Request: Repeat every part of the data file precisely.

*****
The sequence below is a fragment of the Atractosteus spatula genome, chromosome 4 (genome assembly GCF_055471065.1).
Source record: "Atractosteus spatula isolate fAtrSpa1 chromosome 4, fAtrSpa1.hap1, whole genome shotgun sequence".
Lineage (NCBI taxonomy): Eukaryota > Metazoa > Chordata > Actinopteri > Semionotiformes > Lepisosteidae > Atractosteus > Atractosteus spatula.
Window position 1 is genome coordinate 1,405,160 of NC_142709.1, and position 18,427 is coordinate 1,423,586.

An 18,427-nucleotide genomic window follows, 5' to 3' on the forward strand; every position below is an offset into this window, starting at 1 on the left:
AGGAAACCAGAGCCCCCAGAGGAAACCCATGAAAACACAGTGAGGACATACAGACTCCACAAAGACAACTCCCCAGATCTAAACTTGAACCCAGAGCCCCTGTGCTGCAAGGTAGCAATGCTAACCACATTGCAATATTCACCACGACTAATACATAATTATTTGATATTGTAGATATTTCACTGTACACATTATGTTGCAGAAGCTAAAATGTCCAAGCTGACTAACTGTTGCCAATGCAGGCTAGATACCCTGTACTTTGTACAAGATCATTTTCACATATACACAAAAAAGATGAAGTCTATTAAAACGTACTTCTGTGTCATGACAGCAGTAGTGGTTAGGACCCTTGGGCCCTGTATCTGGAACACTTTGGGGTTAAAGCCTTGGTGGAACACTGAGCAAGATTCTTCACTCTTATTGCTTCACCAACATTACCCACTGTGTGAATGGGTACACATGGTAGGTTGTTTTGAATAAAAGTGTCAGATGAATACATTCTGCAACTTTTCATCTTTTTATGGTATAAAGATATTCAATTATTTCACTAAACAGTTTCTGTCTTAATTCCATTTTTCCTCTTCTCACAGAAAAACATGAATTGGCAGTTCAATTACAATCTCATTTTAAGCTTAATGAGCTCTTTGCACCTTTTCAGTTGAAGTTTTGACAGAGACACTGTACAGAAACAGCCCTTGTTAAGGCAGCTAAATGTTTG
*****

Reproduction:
The sequence below is a fragment of the Atractosteus spatula genome, chromosome 4 (genome assembly GCF_055471065.1).
Source record: "Atractosteus spatula isolate fAtrSpa1 chromosome 4, fAtrSpa1.hap1, whole genome shotgun sequence".
Lineage (NCBI taxonomy): Eukaryota > Metazoa > Chordata > Actinopteri > Semionotiformes > Lepisosteidae > Atractosteus > Atractosteus spatula.
Window position 1 is genome coordinate 1,405,160 of NC_142709.1, and position 18,427 is coordinate 1,423,586.

An 18,427-nucleotide genomic window follows, 5' to 3' on the forward strand; every position below is an offset into this window, starting at 1 on the left:
AGGAAACCAGAGCCCCCAGAGGAAACCCATGAAAACACAGTGAGGACATACAGACTCCACAAAGACAACTCCCCAGATCTAAACTTGAACCCAGAGCCCCTGTGCTGCAAGGTAGCAATGCTAACCACATTGCAATATTCACCACGACTAATACATAATTATTTGATATTGTAGATATTTCACTGTACACATTATGTTGCAGAAGCTAAAATGTCCAAGCTGACTAACTGTTGCCAATGCAGGCTAGATACCCTGTACTTTGTACAAGATCATTTTCACATATACACAAAAAAGATGAAGTCTATTAAAACGTACTTCTGTGTCATGACAGCAGTAGTGGTTAGGACCCTTGGGCCCTGTATCTGGAACACTTTGGGGTTAAAGCCTTGGTGGAACACTGAGCAAGATTCTTCACTCTTATTGCTTCACCAACATTACCCACTGTGTGAATGGGTACACATGGTAGGTTGTTTTGAATAAAAGTGTCAGATGAATACATTCTGCAACTTTTCATCTTTTTATGGTATAAAGATATTCAATTATTTCACTAAACAGTTTCTGTCTTAATTCCATTTTTCCTCTTCTCACAGAAAAACATGAATTGGCAGTTCAATTACAATCTCATTTTAAGCTTAATGAGCTCTTTGCACCTTTTCAGTTGAAGTTTTGACAGAGACACTGTACAGAAACAGCCCTTGTTAAGGCAGCTAAATGTTTG